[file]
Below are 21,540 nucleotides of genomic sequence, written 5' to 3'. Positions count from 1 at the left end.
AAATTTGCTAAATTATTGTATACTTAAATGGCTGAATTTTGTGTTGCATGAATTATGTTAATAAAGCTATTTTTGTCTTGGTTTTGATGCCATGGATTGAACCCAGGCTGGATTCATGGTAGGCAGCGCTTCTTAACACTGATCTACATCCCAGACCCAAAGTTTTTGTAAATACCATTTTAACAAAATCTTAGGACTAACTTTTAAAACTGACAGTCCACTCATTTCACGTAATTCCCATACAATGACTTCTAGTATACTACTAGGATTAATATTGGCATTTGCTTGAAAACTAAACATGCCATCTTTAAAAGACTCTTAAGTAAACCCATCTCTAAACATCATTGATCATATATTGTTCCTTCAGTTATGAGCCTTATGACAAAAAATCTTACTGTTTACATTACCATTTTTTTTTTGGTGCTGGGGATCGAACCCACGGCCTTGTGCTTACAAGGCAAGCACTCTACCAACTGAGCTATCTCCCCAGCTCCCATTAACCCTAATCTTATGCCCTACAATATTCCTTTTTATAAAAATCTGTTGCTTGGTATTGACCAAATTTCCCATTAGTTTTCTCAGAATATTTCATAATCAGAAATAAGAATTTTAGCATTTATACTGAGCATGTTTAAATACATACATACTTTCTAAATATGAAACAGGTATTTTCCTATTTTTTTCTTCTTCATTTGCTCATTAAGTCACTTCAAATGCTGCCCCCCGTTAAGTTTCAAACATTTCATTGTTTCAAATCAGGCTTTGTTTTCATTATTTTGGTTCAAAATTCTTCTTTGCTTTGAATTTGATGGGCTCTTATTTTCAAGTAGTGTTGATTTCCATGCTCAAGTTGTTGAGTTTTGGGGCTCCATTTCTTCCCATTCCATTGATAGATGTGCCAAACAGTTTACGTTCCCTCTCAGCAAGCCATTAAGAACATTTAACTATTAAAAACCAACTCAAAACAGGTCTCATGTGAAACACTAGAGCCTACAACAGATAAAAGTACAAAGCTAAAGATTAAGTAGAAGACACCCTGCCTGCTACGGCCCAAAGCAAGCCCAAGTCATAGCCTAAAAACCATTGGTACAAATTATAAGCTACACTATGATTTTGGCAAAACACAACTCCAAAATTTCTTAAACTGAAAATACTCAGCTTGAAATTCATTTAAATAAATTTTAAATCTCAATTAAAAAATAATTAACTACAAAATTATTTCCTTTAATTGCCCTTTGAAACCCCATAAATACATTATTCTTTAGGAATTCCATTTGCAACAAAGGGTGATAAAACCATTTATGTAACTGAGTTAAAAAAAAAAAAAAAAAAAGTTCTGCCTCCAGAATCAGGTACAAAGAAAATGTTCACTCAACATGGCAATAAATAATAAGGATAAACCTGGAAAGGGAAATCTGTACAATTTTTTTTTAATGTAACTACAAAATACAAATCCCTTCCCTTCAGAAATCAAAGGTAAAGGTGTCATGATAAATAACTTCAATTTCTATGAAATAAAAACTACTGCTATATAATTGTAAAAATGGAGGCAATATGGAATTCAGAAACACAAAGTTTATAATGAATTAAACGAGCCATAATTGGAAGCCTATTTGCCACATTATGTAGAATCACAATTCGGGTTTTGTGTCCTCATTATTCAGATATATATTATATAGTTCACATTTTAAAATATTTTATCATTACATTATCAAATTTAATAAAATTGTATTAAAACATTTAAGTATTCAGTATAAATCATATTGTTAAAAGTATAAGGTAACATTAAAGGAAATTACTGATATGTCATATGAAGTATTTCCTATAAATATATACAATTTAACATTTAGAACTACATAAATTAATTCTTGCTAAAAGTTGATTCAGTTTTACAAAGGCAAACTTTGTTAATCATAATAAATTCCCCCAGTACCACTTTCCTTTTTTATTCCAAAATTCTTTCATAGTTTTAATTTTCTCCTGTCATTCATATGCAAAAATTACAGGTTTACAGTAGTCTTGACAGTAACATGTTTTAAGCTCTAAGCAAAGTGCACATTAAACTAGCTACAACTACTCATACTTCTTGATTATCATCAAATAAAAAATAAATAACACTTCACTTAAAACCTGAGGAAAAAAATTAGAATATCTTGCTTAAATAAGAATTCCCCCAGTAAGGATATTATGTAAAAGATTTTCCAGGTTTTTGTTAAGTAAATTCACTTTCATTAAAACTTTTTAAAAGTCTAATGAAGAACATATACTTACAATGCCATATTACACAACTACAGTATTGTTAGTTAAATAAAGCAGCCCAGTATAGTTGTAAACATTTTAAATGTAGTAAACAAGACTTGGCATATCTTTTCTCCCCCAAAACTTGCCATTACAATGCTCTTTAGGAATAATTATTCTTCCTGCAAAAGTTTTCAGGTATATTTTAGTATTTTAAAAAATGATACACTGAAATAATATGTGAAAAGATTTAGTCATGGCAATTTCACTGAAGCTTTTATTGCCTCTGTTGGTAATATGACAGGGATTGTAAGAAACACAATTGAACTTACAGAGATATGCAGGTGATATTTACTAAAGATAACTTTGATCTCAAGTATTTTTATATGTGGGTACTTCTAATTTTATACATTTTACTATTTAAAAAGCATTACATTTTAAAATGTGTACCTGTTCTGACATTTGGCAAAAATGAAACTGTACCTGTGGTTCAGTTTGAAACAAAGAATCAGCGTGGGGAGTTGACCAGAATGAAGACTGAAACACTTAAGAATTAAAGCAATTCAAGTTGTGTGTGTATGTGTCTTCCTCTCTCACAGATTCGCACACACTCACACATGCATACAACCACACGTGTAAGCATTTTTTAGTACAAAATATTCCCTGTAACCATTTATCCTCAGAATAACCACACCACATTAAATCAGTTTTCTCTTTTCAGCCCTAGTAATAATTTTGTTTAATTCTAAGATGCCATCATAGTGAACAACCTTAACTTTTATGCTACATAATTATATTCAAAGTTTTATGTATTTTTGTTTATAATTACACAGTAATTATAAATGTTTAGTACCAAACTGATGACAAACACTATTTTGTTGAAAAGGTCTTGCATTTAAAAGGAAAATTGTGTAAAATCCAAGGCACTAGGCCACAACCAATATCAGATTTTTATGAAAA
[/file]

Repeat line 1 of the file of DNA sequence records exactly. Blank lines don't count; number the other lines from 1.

Below are 21,540 nucleotides of genomic sequence, written 5' to 3'. Positions count from 1 at the left end.